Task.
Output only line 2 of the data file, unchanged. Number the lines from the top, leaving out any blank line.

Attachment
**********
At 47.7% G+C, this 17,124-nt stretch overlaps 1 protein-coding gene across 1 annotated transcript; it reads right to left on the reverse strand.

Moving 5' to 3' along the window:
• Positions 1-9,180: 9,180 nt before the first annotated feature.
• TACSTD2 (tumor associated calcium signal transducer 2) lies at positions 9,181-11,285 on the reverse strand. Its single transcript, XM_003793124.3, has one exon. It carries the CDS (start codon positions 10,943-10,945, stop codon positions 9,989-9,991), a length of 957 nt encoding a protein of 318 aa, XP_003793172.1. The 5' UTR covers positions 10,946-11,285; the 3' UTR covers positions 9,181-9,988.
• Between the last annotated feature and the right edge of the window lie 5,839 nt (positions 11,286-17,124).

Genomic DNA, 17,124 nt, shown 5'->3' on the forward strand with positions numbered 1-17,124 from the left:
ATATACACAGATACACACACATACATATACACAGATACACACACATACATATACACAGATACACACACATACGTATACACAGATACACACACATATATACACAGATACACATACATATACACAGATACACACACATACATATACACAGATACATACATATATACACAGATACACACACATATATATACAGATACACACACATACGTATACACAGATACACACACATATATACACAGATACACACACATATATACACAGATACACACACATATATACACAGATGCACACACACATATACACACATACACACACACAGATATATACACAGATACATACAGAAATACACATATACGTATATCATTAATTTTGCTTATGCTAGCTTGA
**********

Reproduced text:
Moving 5' to 3' along the window: